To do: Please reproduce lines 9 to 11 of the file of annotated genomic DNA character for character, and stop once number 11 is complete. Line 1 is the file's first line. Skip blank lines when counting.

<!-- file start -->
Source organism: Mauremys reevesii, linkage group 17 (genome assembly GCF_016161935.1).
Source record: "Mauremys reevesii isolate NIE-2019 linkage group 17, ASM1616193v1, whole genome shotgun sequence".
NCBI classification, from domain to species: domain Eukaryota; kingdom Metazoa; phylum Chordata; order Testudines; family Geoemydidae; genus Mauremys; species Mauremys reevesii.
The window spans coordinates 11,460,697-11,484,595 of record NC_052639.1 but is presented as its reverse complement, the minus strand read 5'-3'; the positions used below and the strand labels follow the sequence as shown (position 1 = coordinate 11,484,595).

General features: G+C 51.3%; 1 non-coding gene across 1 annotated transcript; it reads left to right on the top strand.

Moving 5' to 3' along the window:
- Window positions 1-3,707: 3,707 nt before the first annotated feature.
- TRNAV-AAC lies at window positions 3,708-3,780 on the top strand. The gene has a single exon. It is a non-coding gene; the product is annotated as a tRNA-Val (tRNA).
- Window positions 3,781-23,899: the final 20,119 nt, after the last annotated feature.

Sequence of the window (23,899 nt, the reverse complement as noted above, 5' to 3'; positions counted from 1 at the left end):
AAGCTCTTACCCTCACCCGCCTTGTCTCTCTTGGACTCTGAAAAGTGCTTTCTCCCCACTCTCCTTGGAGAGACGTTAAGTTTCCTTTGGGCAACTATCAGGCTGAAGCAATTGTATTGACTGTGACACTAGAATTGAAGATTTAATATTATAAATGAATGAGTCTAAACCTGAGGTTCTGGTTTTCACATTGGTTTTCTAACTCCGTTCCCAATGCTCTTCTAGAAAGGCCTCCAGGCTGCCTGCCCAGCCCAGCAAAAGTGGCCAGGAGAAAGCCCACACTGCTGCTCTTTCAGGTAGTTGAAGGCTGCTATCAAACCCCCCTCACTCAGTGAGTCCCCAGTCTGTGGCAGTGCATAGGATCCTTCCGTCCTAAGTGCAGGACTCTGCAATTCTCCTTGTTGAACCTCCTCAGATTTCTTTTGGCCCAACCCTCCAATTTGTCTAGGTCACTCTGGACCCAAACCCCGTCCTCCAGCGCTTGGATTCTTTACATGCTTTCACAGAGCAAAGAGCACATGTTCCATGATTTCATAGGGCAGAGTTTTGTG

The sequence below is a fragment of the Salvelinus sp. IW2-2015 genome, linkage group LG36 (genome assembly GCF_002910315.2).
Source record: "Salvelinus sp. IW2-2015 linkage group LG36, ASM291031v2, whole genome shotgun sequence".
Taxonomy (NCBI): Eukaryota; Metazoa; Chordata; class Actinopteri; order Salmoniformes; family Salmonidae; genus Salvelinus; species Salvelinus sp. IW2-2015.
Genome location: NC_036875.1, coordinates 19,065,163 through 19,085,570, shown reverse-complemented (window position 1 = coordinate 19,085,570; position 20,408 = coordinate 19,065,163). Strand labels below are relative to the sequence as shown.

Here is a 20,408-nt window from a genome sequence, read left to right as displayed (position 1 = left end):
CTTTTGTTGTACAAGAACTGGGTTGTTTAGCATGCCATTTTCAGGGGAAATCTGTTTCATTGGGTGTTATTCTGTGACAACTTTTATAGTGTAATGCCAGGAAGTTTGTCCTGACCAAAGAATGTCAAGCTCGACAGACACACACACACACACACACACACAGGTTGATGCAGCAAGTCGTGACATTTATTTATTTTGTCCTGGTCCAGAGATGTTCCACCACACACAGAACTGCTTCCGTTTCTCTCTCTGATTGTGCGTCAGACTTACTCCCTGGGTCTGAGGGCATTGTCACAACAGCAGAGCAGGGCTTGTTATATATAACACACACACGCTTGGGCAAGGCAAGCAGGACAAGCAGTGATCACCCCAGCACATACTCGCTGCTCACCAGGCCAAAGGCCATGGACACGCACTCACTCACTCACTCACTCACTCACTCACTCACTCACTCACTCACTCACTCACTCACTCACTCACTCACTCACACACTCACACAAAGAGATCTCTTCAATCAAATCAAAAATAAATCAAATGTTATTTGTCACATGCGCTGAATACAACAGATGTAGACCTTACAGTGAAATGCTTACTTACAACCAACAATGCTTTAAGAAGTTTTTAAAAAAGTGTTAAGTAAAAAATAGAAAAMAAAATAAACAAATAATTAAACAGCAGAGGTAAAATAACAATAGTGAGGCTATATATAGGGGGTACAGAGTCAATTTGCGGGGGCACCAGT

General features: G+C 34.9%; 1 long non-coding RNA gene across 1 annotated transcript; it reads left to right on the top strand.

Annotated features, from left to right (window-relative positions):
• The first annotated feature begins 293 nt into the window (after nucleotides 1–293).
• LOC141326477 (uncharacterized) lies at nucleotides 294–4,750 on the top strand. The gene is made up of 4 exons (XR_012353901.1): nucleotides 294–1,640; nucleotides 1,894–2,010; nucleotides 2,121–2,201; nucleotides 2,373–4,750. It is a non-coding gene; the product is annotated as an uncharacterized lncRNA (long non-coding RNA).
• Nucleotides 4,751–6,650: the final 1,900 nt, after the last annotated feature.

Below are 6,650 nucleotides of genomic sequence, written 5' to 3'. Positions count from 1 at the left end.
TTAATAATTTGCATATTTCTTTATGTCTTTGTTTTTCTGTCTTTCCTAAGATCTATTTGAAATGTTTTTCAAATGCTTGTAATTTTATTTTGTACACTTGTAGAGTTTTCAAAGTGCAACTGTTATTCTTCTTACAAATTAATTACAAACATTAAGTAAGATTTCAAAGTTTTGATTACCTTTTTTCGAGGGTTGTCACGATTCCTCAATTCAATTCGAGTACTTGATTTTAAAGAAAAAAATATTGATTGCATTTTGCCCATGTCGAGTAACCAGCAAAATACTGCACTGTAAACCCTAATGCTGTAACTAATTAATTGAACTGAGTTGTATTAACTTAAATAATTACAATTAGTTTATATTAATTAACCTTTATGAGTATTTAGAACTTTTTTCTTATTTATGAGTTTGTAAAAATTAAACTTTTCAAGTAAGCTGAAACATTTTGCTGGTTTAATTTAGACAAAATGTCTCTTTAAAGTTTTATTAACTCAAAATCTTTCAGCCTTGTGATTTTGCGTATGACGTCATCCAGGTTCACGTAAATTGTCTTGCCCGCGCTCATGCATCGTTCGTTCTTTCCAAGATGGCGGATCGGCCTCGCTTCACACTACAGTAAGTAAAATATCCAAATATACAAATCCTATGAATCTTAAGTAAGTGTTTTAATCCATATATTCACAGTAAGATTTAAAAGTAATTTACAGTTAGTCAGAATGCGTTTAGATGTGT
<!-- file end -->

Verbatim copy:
- Window positions 3,781-23,899: the final 20,119 nt, after the last annotated feature.

Sequence of the window (23,899 nt, the reverse complement as noted above, 5' to 3'; positions counted from 1 at the left end):
AAGCTCTTACCCTCACCCGCCTTGTCTCTCTTGGACTCTGAAAAGTGCTTTCTCCCCACTCTCCTTGGAGAGACGTTAAGTTTCCTTTGGGCAACTATCAGGCTGAAGCAATTGTATTGACTGTGACACTAGAATTGAAGATTTAATATTATAAATGAATGAGTCTAAACCTGAGGTTCTGGTTTTCACATTGGTTTTCTAACTCCGTTCCCAATGCTCTTCTAGAAAGGCCTCCAGGCTGCCTGCCCAGCCCAGCAAAAGTGGCCAGGAGAAAGCCCACACTGCTGCTCTTTCAGGTAGTTGAAGGCTGCTATCAAACCCCCCTCACTCAGTGAGTCCCCAGTCTGTGGCAGTGCATAGGATCCTTCCGTCCTAAGTGCAGGACTCTGCAATTCTCCTTGTTGAACCTCCTCAGATTTCTTTTGGCCCAACCCTCCAATTTGTCTAGGTCACTCTGGACCCAAACCCCGTCCTCCAGCGCTTGGATTCTTTACATGCTTTCACAGAGCAAAGAGCACATGTTCCATGATTTCATAGGGCAGAGTTTTGTG